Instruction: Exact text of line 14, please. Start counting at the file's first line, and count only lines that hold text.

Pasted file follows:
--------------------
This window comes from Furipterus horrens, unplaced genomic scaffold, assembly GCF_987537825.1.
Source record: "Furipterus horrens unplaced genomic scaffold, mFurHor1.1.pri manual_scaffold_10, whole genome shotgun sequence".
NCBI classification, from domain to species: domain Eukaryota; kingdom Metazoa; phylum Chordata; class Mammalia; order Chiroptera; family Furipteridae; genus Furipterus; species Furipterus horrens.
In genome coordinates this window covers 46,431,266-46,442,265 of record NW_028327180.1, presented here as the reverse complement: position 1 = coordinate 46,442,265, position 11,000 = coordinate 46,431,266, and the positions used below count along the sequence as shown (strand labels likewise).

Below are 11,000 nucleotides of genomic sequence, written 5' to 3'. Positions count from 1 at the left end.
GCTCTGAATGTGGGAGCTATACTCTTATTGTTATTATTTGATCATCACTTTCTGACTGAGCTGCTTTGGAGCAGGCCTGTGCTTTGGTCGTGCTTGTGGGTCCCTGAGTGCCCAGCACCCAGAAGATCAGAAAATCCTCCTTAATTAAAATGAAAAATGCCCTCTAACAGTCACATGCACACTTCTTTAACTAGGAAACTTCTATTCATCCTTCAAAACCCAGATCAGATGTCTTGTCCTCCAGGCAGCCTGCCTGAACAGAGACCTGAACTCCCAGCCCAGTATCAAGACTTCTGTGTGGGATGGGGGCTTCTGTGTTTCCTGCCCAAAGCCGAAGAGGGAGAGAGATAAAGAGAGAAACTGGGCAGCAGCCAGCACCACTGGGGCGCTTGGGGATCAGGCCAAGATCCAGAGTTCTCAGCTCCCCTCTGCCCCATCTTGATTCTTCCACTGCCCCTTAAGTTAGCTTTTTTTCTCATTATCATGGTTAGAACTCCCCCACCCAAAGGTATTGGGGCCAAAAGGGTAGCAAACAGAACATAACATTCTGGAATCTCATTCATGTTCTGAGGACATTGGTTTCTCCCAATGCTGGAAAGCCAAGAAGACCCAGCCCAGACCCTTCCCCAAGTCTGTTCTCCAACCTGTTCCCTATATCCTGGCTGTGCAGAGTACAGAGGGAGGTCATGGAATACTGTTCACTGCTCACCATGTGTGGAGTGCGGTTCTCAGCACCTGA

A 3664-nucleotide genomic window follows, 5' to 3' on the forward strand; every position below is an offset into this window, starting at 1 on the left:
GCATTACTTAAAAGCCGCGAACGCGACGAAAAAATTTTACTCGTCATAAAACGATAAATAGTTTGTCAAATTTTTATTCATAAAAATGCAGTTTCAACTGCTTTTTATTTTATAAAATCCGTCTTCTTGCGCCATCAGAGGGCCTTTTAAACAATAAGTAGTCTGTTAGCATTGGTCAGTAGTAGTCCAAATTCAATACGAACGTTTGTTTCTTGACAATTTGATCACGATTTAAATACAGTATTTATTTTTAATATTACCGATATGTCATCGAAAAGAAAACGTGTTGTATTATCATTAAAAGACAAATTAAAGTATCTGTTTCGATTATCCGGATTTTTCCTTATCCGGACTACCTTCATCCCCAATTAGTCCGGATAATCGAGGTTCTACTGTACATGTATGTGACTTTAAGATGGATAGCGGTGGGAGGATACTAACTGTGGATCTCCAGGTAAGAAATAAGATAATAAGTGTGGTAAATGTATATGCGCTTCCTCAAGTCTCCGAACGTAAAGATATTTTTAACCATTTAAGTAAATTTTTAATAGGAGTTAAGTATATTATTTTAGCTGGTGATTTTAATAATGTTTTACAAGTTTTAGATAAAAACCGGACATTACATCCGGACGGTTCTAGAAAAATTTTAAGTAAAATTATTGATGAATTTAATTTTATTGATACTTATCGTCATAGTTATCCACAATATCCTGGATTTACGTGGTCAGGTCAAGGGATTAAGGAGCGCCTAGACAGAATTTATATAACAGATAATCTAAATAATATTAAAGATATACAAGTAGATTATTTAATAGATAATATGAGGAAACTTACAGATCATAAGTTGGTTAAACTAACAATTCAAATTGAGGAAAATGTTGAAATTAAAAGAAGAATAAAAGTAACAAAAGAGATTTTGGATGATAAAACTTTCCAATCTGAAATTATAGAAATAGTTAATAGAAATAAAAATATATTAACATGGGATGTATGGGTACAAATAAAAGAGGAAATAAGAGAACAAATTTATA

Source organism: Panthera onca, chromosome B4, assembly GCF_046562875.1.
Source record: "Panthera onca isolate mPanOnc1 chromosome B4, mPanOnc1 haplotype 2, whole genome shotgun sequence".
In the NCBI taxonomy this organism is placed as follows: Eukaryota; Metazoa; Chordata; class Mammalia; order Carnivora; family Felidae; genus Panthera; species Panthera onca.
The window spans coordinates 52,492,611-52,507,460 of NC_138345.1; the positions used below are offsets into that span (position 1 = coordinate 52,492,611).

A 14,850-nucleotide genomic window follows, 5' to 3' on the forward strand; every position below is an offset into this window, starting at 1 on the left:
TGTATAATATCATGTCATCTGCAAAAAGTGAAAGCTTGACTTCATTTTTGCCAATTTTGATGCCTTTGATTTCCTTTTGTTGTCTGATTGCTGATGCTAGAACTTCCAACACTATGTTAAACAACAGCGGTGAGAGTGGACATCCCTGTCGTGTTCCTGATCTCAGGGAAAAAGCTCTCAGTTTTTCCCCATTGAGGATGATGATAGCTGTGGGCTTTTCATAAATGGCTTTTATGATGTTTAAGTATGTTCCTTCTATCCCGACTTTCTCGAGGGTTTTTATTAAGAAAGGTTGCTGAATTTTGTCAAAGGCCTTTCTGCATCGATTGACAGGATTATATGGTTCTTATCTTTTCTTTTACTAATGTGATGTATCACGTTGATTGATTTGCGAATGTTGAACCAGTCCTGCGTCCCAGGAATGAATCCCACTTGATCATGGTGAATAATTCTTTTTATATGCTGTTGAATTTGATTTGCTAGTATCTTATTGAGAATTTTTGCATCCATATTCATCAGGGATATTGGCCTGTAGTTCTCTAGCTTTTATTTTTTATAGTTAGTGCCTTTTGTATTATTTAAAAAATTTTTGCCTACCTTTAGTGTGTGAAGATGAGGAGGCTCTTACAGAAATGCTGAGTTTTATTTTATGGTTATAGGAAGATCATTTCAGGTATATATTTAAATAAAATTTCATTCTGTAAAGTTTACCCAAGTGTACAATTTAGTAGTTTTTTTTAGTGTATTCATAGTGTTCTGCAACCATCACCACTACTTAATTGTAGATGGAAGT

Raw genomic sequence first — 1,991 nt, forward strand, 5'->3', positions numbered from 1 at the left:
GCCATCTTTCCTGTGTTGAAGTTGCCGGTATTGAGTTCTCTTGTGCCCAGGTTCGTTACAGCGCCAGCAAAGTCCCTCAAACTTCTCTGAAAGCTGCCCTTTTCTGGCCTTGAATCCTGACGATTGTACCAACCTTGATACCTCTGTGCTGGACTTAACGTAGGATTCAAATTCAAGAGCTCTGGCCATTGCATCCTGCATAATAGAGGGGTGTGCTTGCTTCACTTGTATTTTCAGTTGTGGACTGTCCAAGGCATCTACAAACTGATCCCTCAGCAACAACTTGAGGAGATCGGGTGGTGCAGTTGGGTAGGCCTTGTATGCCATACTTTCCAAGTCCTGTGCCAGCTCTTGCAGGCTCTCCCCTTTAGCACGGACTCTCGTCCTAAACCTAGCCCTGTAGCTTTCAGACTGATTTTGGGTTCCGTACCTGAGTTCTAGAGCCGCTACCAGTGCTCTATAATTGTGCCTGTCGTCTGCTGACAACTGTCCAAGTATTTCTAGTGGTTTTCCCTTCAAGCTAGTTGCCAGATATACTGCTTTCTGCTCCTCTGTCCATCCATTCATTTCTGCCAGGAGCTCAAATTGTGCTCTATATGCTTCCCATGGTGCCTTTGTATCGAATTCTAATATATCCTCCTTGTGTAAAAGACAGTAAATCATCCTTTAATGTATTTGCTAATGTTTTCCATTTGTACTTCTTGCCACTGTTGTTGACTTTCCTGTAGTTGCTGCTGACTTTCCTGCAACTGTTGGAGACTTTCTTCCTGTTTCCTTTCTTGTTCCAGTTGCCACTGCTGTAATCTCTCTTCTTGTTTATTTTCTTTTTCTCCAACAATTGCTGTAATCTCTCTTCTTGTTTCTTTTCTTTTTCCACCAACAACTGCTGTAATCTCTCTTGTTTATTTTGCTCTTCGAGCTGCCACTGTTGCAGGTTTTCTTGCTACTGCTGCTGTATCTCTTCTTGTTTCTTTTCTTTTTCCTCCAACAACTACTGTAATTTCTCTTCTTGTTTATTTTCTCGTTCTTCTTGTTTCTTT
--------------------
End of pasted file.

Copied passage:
TGTATAATATCATGTCATCTGCAAAAAGTGAAAGCTTGACTTCATTTTTGCCAATTTTGATGCCTTTGATTTCCTTTTGTTGTCTGATTGCTGATGCTAGAACTTCCAACACTATGTTAAACAACAGCGGTGAGAGTGGACATCCCTGTCGTGTTCCTGATCTCAGGGAAAAAGCTCTCAGTTTTTCCCCATTGAGGATGATGATAGCTGTGGGCTTTTCATAAATGGCTTTTATGATGTTTAAGTATGTTCCTTCTATCCCGACTTTCTCGAGGGTTTTTATTAAGAAAGGTTGCTGAATTTTGTCAAAGGCCTTTCTGCATCGATTGACAGGATTATATGGTTCTTATCTTTTCTTTTACTAATGTGATGTATCACGTTGATTGATTTGCGAATGTTGAACCAGTCCTGCGTCCCAGGAATGAATCCCACTTGATCATGGTGAATAATTCTTTTTATATGCTGTTGAATTTGATTTGCTAGTATCTTATTGAGAATTTTTGCATCCATATTCATCAGGGATATTGGCCTGTAGTTCTCTAGCTTTTATTTTTTATAGTTAGTGCCTTTTGTATTATTTAAAAAATTTTTGCCTACCTTTAGTGTGTGAAGATGAGGAGGCTCTTACAGAAATGCTGAGTTTTATTTTATGGTTATAGGAAGATCATTTCAGGTATATATTTAAATAAAATTTCATTCTGTAAAGTTTACCCAAGTGTACAATTTAGTAGTTTTTTTTAGTGTATTCATAGTGTTCTGCAACCATCACCACTACTTAATTGTAGATGGAAGT